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Lacquerware Tray

Price: $360.00
Era: 1930's-1960's
Origin: Quiroga, Michoacan, Mexico
Artist: unknown
Condition: excellent
Material: wood, powdered pigments, vegetable oil, melted tar
Dimensions: 17in x 17in x 2in

This antique Mexican decorative platter, or batea, made of carved solid wood is a beautiful example of the indigenous painted lacquerware technique produced in Quiroga, Michoacan.  They have been produced in this village for over 450 years. The wooden platters were used for offerings, marriages, dance dramas, processions, parades, and for decoration. These bateas were hollowed out with small woodworking tools and lacquered with a mixture of vegetable oil, powdered pigments and melted tar. Floral and foliate designs typically cover the surface of these antique bateas.  This piece was carved during the mid-twentieth century, 1930's-1960's.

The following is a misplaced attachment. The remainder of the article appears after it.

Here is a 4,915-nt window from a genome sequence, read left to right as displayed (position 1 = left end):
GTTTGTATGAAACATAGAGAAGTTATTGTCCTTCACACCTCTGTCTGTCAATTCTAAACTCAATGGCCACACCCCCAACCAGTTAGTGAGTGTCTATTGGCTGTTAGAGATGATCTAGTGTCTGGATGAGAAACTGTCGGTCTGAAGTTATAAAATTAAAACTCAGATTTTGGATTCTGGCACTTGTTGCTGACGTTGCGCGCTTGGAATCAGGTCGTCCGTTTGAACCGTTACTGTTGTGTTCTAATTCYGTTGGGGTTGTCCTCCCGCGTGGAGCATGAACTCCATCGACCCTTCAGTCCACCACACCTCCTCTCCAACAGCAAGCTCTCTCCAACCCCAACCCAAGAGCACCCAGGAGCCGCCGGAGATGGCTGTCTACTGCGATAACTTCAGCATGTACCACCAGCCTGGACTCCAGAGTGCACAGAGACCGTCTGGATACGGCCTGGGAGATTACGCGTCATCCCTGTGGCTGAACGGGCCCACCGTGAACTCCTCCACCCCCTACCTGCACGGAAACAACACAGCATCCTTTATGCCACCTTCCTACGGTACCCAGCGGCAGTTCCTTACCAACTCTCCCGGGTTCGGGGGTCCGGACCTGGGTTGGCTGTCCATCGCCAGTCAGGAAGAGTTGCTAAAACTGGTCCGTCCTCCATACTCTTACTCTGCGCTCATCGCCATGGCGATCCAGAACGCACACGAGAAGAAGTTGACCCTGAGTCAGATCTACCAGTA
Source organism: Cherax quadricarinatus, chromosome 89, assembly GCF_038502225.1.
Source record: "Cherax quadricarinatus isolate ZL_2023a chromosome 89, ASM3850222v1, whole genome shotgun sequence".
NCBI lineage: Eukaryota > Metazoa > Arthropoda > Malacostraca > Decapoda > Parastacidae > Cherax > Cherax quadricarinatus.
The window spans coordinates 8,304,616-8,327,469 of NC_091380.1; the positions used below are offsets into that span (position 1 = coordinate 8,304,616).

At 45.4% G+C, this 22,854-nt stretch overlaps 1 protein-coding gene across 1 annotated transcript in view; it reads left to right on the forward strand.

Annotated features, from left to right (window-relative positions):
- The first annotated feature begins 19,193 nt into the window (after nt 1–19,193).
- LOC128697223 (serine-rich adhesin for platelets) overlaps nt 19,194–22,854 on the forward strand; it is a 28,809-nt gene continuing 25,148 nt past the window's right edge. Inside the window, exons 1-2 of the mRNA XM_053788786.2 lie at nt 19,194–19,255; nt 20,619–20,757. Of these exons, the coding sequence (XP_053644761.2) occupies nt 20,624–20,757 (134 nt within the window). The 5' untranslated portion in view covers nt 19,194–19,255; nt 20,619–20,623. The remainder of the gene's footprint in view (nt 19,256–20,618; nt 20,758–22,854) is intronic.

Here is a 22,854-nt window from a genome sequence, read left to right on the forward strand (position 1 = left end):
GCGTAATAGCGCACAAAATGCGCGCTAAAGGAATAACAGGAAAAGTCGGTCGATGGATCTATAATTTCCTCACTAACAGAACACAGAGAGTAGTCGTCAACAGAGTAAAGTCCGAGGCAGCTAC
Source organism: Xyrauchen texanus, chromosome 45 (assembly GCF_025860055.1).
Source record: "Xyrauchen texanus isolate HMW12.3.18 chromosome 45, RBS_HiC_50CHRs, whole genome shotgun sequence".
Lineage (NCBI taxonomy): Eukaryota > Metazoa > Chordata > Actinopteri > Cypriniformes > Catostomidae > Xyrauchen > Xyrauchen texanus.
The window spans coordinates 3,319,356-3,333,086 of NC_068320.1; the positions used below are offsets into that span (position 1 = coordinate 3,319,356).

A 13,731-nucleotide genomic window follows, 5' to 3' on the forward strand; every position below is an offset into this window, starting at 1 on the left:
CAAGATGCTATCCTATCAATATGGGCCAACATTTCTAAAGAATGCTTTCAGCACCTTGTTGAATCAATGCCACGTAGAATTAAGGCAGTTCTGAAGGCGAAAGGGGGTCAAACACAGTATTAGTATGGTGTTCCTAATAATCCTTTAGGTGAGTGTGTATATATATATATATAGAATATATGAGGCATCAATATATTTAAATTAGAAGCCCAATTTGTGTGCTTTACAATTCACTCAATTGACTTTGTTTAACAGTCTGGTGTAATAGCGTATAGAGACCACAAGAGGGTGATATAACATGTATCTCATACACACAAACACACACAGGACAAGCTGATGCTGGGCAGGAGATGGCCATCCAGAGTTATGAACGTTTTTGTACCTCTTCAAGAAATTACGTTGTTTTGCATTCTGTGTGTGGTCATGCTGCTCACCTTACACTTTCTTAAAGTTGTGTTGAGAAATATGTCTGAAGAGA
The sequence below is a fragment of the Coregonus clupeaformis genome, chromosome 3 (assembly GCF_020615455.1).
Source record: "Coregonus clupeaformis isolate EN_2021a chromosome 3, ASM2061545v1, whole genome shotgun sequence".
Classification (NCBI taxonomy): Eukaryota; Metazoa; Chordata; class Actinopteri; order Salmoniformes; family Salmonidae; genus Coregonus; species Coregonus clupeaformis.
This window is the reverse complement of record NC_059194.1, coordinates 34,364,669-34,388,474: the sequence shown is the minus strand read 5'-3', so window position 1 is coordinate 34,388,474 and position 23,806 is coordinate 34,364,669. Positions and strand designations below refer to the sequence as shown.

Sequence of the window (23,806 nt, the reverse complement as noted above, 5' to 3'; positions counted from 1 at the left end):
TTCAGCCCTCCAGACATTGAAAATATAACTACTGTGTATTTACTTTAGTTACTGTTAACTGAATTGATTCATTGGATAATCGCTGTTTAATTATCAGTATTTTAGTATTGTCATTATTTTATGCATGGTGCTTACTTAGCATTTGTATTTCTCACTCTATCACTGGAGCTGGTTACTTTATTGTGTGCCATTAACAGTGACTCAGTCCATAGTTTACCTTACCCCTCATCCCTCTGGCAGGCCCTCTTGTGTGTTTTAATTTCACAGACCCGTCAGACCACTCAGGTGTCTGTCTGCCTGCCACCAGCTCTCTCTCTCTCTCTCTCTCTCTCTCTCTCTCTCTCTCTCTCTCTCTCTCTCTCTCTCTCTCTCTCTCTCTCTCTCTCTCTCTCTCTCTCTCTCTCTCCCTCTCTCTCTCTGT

The lacquerware tradition in Mexico predates the arrival of the Spanish and is believed to date back more than 2000 years. The production of these lacquered trays continued in central and southern Mexico in the Colonial era as did the production of very decorative pieces for European markets. This insured the survival of the indigenous techniques and designs in the remaining lacquerware centers of Patzcuaro, Uruapan and Quiroga in the state of Michoacán, Chiapa de Corzo in Chiapas and Olinala in Guerrero.

LaCalaca is a Mexican Folk Art consignment firm dedicated to providing you with excellent service and a wide variety of authentic Mexican and Latin American artwork including tapestries, scultptures, paintings, antiques, etc...